Our health officials are also continuing to work with workplace settings that would be vulnerable to a case or cases in the community.
This involves having outbreak management plan in place for those workplaces that identify as high risk and ensuring that those settings can respond to reduce the risk to staff and other people present.
One of our most important considerations has been the preparedness of our aged care sector and the fact that the nation’s surge aged care workforce was focussed on Victoria in recent times.
Residential aged care facilities have outbreak management plans in place, and our aged care emergency operation centre, which we’ve stood up, has also been established to ensure a coordinated system-wide response, should that be required.
The purpose of this group is to provide industry-specific input into key matters of preparedness from response, including matters such as workforce and surge capacity.
We’re constantly reviewing all of these measures as part of ensuring all our capabilities are ready as we move forward, and this will continue in coming weeks.
As the situation continues to ease in Victoria, we’re more confident that we’ll have the additional workforce, should we need it in the event of a significant outbreak in Tasmania.
Now, as I’ve said on a couple of occasions this week and to some of you in this room, when the Victorian situation occurred, they furloughed and quarantined thousands of health staff, they furloughed and quarantined thousands of aged care staff, and that meant that all of the resources around the country, including some additional resources from Tasmania, were provided to Victoria to manage the outbreak at the scale that they had.
Now that those staff in Victoria are starting to return to work and the national surge capacity is coming back online, Tasmania is well placed, should we have an outbreak here and should we need to draw additional resources, as we did when the North West outbreak occurred, to assist us here.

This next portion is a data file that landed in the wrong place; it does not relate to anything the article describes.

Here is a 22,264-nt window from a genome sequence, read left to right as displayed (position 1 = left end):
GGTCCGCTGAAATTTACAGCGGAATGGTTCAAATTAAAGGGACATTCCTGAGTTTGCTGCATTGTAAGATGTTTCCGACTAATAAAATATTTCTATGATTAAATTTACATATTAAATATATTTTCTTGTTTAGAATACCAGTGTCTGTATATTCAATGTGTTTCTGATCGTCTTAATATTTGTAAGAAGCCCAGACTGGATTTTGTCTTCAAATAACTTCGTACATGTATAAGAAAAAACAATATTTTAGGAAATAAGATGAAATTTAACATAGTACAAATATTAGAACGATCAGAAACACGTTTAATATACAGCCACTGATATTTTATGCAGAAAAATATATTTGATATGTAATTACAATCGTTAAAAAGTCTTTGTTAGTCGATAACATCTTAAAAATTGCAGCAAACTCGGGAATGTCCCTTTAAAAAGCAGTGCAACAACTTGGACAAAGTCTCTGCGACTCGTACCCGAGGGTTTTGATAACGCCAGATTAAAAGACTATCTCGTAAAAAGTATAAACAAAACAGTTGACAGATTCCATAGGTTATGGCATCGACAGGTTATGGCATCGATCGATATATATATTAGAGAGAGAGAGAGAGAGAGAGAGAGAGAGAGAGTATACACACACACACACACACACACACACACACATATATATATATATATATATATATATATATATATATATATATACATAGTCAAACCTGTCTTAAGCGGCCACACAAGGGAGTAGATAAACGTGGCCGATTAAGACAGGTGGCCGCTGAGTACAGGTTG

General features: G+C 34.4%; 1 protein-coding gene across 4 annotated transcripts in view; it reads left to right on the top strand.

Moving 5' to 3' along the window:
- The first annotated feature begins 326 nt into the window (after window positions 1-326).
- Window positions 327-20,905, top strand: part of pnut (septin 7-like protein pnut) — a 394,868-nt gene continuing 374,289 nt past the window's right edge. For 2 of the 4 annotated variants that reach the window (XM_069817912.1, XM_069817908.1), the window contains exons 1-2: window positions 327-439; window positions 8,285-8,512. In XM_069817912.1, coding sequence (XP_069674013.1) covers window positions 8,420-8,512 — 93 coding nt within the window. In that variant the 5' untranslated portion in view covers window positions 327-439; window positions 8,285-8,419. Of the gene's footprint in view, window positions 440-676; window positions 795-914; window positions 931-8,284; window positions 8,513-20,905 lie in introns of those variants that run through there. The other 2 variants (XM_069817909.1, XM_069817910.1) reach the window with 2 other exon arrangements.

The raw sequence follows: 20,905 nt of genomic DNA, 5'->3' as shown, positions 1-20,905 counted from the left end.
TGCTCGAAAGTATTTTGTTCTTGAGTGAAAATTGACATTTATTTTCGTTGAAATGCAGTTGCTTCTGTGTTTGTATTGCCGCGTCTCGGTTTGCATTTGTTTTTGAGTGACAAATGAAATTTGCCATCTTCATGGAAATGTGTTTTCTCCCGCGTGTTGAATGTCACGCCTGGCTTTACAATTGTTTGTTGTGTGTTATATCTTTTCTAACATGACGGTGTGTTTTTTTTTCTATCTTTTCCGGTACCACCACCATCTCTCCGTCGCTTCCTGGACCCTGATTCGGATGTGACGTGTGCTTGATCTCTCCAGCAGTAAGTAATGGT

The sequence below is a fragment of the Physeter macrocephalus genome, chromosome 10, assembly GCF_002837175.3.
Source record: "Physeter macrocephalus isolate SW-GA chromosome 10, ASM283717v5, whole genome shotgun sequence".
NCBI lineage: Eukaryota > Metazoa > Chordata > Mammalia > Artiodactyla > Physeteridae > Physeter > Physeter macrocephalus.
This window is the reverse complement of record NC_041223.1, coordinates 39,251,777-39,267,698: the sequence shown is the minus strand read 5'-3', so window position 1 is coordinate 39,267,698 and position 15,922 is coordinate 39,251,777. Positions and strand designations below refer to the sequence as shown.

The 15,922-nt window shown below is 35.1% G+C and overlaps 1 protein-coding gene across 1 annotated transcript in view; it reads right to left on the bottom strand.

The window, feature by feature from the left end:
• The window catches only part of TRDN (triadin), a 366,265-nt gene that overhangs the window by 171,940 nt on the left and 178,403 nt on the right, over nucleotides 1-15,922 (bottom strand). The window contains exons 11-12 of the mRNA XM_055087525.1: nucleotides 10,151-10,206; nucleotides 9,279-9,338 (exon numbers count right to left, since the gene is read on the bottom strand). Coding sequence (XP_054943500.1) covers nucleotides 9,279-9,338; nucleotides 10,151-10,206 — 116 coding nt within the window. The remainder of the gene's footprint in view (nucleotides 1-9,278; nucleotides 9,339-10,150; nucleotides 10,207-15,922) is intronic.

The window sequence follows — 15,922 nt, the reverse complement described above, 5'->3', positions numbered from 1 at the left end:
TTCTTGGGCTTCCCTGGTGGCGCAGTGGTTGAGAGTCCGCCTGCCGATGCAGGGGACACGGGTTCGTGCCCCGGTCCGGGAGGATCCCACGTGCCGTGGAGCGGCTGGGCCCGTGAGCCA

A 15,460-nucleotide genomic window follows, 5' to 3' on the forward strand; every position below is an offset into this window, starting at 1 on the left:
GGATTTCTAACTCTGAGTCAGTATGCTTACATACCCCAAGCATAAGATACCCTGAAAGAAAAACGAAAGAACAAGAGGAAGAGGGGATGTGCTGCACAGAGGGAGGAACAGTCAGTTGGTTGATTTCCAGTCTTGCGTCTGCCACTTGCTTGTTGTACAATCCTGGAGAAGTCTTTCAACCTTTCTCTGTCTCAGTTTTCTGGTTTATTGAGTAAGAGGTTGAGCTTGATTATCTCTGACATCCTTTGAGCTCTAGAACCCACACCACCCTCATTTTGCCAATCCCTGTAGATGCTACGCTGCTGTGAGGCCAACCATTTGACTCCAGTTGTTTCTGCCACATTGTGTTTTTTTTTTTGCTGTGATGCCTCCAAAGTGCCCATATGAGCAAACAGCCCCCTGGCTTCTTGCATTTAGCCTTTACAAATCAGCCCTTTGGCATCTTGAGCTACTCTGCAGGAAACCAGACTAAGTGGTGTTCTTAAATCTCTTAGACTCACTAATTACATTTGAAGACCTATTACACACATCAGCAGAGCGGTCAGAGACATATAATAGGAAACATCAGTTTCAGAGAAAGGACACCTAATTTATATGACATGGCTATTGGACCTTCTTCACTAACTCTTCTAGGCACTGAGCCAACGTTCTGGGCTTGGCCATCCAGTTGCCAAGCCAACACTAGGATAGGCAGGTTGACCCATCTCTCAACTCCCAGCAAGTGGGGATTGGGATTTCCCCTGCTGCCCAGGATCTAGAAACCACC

I’ll provide Tasmanians with a further update on our preparedness early in the week commencing the 11th of October. This will conclude details around our aged care and heath preparedness, the arrangements for health screening at our border entry points for people entering the state, as well as an update on COVID safety plan readiness in terms of our businesses and community facilities.
Over this coming month, the Public Information Unit will continue to provide messages to Tasmanians as per the PESRAC recommendation to ensure that Tasmanians understand what their responsibilities are and what the steps are that we’re taking in terms of ensuring that we are a COVID-safe and COVID-ready jurisdiction.
You know, I’d like to thank Tasmanians for continuing to do the right thing and continuing to follow the rules to ensure we protect our people, our health system, our economy and the jobs it supports and, importantly, the communities within which we live.
As we move into the second part of our three-step process and easing our border restrictions, it will be vital that we all continue to do the right thing and, again, I’ve said in this room on what feels like thousands of occasions, please remember to wash your hands, cover your coughs and sneezes, and if you are unwell, and this is one of the real learning strong [inaudible], if you are unwell, do not go to work. Get tested.
You know, that’s the reason why we put in place support to ensure that casual workers or those that don’t have sick pay can take the time to be off work to actually get tested and protect their workplace.
On that, I’ll pass over to Dr Scott McKeown who will provide an update from a Public Health perspective.